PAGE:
The History and Impact of Latin American Music| 20 November, 2019
What is humanity’s greatest invention? Some would say medicine, or engineering. Others would prefer to choose a more modern creation like computers or the internet. The truth is, humanity hasn’t invented something as powerful and influential as the music. It’s the one language that everybody can understand –– even animals. While it’s certainly true that music has progressed over time, it’s still worth knowing the history behind it all from The 360 Mag. It is hard to pinpoint what makes music so special, but we know it brings people together and forces them to put aside their differences. With countless genres and styles originating from different countries, none had a turbulent history as much as Latin American music, yet it managed to survive all that and gave us tunes that withstood the test of time.
Latin American music originated as a result of a complicated social and cultural process that started with Columbus’s arrival to the continent centuries ago. When that happened, everything changed, and indigenous cultures started getting foreign influences. True, before Europeans came, there were local forms of music and dedicated instruments like the ones used by the Mayans who were specialized in percussion and wind instruments –– flutes, in particular, were very popular in that region of the world, and they still are to this very day. But Europeans came with African slaves –– an unfortunately common practice back then –– who had their own distinct and unique styles which started mixing with the indigenous Latin ones, not to mention the European influences themselves.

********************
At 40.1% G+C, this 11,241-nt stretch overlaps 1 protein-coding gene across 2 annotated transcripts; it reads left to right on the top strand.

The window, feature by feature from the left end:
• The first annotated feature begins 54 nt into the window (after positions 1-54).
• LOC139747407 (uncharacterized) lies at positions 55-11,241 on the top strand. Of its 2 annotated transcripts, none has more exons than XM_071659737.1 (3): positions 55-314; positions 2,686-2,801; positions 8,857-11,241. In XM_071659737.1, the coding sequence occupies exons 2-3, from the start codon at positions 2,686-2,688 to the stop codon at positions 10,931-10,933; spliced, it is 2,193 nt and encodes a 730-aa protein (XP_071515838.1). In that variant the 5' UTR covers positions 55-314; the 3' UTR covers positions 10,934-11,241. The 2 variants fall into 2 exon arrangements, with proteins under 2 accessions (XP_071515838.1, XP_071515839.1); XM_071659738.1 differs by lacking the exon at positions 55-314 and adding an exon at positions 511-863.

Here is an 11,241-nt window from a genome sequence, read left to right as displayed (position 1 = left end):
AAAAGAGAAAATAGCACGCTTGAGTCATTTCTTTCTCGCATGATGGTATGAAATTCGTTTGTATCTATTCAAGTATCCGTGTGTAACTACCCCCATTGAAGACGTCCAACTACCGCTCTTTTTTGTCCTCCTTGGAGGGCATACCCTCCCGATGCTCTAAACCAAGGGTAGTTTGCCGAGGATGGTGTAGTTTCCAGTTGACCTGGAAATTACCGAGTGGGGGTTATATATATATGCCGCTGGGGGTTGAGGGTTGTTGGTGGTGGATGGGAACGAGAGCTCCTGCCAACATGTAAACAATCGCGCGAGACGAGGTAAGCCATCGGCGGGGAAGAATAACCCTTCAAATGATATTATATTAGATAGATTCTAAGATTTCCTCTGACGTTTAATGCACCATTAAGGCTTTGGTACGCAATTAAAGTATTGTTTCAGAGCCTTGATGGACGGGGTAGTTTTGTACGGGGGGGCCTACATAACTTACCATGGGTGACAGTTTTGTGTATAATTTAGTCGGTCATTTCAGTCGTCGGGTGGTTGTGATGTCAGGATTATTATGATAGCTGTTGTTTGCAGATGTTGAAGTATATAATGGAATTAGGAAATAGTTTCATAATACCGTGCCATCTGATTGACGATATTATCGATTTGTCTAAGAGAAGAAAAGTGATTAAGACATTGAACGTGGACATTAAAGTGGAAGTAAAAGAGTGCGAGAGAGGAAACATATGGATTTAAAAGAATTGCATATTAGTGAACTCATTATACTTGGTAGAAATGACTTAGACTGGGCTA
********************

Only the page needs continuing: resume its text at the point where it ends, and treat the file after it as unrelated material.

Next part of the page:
The biggest contribution by European conquerors to the music scene in the continent was with languages. Spanish and Portuguese were heavily used, and to this very day, they are the basis on which most Latin American music is based. Brazil’s music is mostly defined by the Portuguese, while the majority of the continent relied on Spanish. Languages aside, the Europeans also had some influence on the evolution of music in the region, with intensive musical backgrounds from both Europe and the Arab world as well. They started introducing new instruments like the guiro –– which you’ll find in Salsa and other Latin American music –– and Spanish guitars, which are another major instrument in several styles as well.
While Europeans influenced Latin American music in terms of instruments and expressions, Africans came with their traditional beats and unique sounds that have always been part of their culture due to religious ceremonies and rituals that included drumming as well as music. They started introducing new rhythms to the indigenous people’s music. A lot of experts believe that this African influence was the biggest factor in the evolution of Latin American tunes as we know them today. If you look at the styles like Salsa and Samba, as well as Merengue, as examples, you will most definitely notice the African influence that has become a distinct feature of the music from that region, and which can also be confirmed by Essaywritingservice.